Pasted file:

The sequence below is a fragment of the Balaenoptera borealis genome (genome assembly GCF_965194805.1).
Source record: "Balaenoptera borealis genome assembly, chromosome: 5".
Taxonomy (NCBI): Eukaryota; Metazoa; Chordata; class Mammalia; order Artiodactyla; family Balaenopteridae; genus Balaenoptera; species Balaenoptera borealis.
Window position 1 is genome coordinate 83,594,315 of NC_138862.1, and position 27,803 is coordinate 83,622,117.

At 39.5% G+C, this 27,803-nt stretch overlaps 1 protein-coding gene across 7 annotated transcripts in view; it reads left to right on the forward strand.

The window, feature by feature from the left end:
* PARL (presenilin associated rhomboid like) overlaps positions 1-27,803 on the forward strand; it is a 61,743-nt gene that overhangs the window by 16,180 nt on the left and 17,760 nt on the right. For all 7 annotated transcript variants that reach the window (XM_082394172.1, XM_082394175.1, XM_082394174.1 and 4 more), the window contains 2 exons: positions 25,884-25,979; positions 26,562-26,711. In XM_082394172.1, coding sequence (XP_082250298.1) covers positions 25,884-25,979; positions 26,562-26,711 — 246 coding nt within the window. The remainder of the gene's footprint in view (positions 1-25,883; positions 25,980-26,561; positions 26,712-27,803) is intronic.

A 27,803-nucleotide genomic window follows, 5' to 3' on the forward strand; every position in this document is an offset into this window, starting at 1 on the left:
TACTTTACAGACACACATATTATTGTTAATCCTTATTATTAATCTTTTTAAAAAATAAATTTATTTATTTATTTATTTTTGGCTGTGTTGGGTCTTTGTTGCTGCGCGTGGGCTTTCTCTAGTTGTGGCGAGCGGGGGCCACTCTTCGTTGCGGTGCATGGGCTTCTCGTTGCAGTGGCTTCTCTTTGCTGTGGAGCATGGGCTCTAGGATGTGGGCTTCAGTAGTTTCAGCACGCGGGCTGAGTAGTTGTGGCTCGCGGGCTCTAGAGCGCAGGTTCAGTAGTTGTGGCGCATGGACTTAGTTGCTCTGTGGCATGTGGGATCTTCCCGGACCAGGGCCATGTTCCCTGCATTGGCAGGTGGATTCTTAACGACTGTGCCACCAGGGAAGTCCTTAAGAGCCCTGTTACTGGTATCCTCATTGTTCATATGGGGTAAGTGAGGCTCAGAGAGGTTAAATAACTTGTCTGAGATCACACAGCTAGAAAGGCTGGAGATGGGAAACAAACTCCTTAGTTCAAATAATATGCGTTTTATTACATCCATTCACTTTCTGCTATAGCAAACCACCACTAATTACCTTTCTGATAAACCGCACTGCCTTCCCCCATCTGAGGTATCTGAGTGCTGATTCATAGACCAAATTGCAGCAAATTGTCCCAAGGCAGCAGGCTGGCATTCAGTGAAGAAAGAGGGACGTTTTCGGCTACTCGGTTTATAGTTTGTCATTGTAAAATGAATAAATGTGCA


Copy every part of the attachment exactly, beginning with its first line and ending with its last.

The sequence below is a fragment of the Balaenoptera borealis genome (genome assembly GCF_965194805.1).
Source record: "Balaenoptera borealis genome assembly, chromosome: 5".
Taxonomy (NCBI): Eukaryota; Metazoa; Chordata; class Mammalia; order Artiodactyla; family Balaenopteridae; genus Balaenoptera; species Balaenoptera borealis.
Window position 1 is genome coordinate 83,594,315 of NC_138862.1, and position 27,803 is coordinate 83,622,117.

At 39.5% G+C, this 27,803-nt stretch overlaps 1 protein-coding gene across 7 annotated transcripts in view; it reads left to right on the forward strand.

The window, feature by feature from the left end:
* PARL (presenilin associated rhomboid like) overlaps positions 1-27,803 on the forward strand; it is a 61,743-nt gene that overhangs the window by 16,180 nt on the left and 17,760 nt on the right. For all 7 annotated transcript variants that reach the window (XM_082394172.1, XM_082394175.1, XM_082394174.1 and 4 more), the window contains 2 exons: positions 25,884-25,979; positions 26,562-26,711. In XM_082394172.1, coding sequence (XP_082250298.1) covers positions 25,884-25,979; positions 26,562-26,711 — 246 coding nt within the window. The remainder of the gene's footprint in view (positions 1-25,883; positions 25,980-26,561; positions 26,712-27,803) is intronic.

A 27,803-nucleotide genomic window follows, 5' to 3' on the forward strand; every position in this document is an offset into this window, starting at 1 on the left:
TACTTTACAGACACACATATTATTGTTAATCCTTATTATTAATCTTTTTAAAAAATAAATTTATTTATTTATTTATTTTTGGCTGTGTTGGGTCTTTGTTGCTGCGCGTGGGCTTTCTCTAGTTGTGGCGAGCGGGGGCCACTCTTCGTTGCGGTGCATGGGCTTCTCGTTGCAGTGGCTTCTCTTTGCTGTGGAGCATGGGCTCTAGGATGTGGGCTTCAGTAGTTTCAGCACGCGGGCTGAGTAGTTGTGGCTCGCGGGCTCTAGAGCGCAGGTTCAGTAGTTGTGGCGCATGGACTTAGTTGCTCTGTGGCATGTGGGATCTTCCCGGACCAGGGCCATGTTCCCTGCATTGGCAGGTGGATTCTTAACGACTGTGCCACCAGGGAAGTCCTTAAGAGCCCTGTTACTGGTATCCTCATTGTTCATATGGGGTAAGTGAGGCTCAGAGAGGTTAAATAACTTGTCTGAGATCACACAGCTAGAAAGGCTGGAGATGGGAAACAAACTCCTTAGTTCAAATAATATGCGTTTTATTACATCCATTCACTTTCTGCTATAGCAAACCACCACTAATTACCTTTCTGATAAACCGCACTGCCTTCCCCCATCTGAGGTATCTGAGTGCTGATTCATAGACCAAATTGCAGCAAATTGTCCCAAGGCAGCAGGCTGGCATTCAGTGAAGAAAGAGGGACGTTTTCGGCTACTCGGTTTATAGTTTGTCATTGTAAAATGAATAAATGTGCA